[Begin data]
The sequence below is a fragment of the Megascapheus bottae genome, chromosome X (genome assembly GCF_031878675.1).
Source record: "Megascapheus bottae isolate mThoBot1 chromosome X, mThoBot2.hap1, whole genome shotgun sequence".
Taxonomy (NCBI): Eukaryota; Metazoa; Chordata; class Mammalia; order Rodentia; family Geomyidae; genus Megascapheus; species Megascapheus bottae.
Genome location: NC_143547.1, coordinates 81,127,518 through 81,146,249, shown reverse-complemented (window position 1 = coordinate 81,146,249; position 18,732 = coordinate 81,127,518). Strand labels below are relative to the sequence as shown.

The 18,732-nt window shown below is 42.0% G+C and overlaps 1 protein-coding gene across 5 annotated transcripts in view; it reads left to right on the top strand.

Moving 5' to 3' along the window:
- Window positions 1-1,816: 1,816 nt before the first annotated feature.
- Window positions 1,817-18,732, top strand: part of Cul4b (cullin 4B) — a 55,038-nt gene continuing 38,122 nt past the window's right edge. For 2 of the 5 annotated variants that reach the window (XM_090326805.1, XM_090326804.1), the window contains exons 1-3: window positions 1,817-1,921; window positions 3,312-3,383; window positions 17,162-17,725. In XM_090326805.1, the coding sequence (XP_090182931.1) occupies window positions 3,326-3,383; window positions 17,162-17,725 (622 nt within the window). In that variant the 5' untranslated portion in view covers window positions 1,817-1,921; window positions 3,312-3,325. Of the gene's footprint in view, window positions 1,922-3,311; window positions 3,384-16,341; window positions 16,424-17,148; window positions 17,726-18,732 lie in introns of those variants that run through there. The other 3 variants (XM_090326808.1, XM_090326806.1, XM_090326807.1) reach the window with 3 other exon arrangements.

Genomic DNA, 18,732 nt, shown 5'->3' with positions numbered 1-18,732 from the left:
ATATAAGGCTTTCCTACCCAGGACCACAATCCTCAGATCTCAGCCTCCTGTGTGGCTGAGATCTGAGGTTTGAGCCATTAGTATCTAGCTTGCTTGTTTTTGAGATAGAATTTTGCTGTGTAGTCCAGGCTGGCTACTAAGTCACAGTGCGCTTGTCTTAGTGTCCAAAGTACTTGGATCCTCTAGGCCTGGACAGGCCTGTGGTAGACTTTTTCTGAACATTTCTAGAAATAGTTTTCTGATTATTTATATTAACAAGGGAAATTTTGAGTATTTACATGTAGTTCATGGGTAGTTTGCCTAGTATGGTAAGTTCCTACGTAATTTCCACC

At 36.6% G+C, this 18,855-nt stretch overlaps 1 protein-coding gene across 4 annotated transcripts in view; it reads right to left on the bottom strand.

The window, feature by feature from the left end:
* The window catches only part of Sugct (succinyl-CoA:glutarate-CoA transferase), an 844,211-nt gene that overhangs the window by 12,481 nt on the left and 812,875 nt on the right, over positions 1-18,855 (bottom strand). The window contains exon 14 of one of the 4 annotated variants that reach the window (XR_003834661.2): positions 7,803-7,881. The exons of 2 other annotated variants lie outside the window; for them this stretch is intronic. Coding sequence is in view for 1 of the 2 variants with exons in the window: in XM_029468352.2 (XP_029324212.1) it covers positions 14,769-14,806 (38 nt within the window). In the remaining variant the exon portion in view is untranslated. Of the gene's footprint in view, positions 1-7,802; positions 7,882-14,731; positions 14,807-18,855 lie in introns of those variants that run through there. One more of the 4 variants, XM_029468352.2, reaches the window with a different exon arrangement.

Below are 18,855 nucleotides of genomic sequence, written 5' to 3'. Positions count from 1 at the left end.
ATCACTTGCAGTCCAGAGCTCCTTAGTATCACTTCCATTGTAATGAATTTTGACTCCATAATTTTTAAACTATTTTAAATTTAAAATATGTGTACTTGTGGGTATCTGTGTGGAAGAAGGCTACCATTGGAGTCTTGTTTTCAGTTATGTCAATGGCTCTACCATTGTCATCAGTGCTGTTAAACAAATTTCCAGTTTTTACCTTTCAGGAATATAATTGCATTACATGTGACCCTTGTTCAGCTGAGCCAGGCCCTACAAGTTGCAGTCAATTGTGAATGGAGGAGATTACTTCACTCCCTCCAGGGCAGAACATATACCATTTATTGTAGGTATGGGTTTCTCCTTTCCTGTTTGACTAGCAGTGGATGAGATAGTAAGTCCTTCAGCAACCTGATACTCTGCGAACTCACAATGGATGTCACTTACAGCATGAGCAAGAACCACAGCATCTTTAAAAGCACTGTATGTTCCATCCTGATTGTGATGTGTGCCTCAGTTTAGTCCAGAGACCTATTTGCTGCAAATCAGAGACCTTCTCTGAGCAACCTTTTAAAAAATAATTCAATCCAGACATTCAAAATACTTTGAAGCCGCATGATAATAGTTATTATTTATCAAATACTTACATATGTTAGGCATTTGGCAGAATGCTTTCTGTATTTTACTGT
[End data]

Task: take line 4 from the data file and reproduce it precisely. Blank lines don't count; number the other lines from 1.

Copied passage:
Genome location: NC_143547.1, coordinates 81,127,518 through 81,146,249, shown reverse-complemented (window position 1 = coordinate 81,146,249; position 18,732 = coordinate 81,127,518). Strand labels below are relative to the sequence as shown.